Bank of Montreal CEO Sees Profit Growth Even Without Acquisition
“If we continue doing the things that we’re doing organically, I could see a third of the bank coming from U.S. earnings,” Chief Executive Officer Darryl White, 47, said Monday in an interview at Bloomberg’s New York headquarters. “To get beyond that you’d have to resume the M&A agenda.”
The U.S. contributions could reach a third of the Toronto-based lender’s overall earnings within three to five years, underpinned by stronger economic growth, he said. That’s up from 24 percent in fiscal 2017, before White took over, and 28 percent for the three months ended July 31. Bank of Montreal’s U.S. lender, BMO Harris Bank, alone earned C$1.02 billion ($760 million) in the fiscal year’s first three quarters, and is on pace for an annual record.
“We’ll produce well through $1 billion of earnings from our U.S. operations this year, and that’s been a conscious acceleration,” said White, who took over as CEO in November.
Canada’s oldest bank made its first U.S. foray in 1818 by opening an agency office in New York. Its main U.S. push began in 1984 when it acquired Chicago-based Harris Bank, starting a decades-long expansion fueled by acquisitions across the U.S. Midwest. The lender has also boosted wealth management and investment banking south of the Canadian border.
White says he sees greater opportunity for growth in the U.S. than in Canada. Bank of Montreal has personal and commercial-banking business in 10 major U.S. cities, as well as wealth-management and capital-markets operations across the country.
“We’ve got feet on the ground and flags flying in markets that are a third of the U.S. GDP,” White said. “We have an addressable market in which we are established — our brand flies, our people know what they’re doing — that is already way bigger than Canada as far as GDP potential.”
The U.S. capital-markets business posted $40 million in third-quarter profit, its lowest in at least two years. White said that, while the business will be volatile, he expects profit of $70 million to $80 million a quarter within a couple years.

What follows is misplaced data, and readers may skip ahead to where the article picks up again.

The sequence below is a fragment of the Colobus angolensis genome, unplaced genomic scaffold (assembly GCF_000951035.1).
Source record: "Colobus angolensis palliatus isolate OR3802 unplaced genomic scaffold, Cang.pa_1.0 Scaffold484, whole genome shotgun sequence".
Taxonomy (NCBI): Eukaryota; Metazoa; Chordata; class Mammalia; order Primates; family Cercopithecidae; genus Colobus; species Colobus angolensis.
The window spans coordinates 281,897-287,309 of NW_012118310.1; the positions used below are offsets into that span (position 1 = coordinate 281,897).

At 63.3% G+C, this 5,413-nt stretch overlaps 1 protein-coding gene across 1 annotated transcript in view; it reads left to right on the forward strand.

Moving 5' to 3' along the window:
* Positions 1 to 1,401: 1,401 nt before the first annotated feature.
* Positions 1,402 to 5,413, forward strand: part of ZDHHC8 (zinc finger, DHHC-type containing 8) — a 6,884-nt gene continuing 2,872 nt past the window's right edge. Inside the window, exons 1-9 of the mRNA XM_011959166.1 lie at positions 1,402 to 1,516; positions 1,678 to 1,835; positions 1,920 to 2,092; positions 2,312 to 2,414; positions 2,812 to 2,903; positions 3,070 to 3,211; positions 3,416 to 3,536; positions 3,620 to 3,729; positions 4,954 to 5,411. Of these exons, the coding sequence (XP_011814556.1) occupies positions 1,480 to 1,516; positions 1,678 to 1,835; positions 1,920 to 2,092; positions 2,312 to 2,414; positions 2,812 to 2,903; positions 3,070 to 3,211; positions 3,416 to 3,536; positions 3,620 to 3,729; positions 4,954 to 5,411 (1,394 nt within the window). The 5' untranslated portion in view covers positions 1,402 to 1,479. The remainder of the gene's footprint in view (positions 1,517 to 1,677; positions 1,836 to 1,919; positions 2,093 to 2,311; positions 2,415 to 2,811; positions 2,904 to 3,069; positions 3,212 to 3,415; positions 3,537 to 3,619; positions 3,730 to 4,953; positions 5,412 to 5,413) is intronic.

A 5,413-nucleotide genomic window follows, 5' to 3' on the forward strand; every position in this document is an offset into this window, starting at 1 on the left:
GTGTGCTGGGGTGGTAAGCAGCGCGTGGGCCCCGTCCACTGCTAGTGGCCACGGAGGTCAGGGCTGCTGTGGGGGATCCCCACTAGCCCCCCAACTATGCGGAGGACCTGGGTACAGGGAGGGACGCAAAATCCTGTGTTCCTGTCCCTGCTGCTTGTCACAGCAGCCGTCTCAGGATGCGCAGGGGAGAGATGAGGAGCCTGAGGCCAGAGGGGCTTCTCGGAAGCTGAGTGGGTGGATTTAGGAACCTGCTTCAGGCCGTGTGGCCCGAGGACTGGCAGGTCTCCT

“If we continue to get constructive markets for the next year, two years we’ll consistently produce that,” he said. “We don’t need anything else to do that.”
White said he sees no need to push to become a “Top 10” player in U.S. investment banking, a goal that Royal Bank of Canada has pursued for the past eight years.
“We would have to consciously change our strategy, and that’s not our intention,” he said. “To have an objective of Top 10 would be a very different strategy and you’d have to, in my view, sacrifice profitability along the way.”
The U.S. provides opportunity for Bank of Montreal regardless of the outcome of talks among Canada, the U.S. and Mexico to renew the North American Free Trade Agreement, White said. He said he expects the talks to succeed, though even if they fail it wouldn’t be a disaster.
A breakdown in Nafta talks wouldn’t hit the U.S. as hard as Canada, where it would probably shave about 1 percent off of cumulative economic growth over five years, White said. For Bank of Montreal, the nation’s fourth-largest lender by assets, the impact would be negligible, he said.
“I’m worried about it, but it’s not the top of my worry list,” he said. A failed deal isn’t good for either country, he said. “It’s a little bit more problematic for Canada than it is for the United States, and it’s not catastrophic in each case.”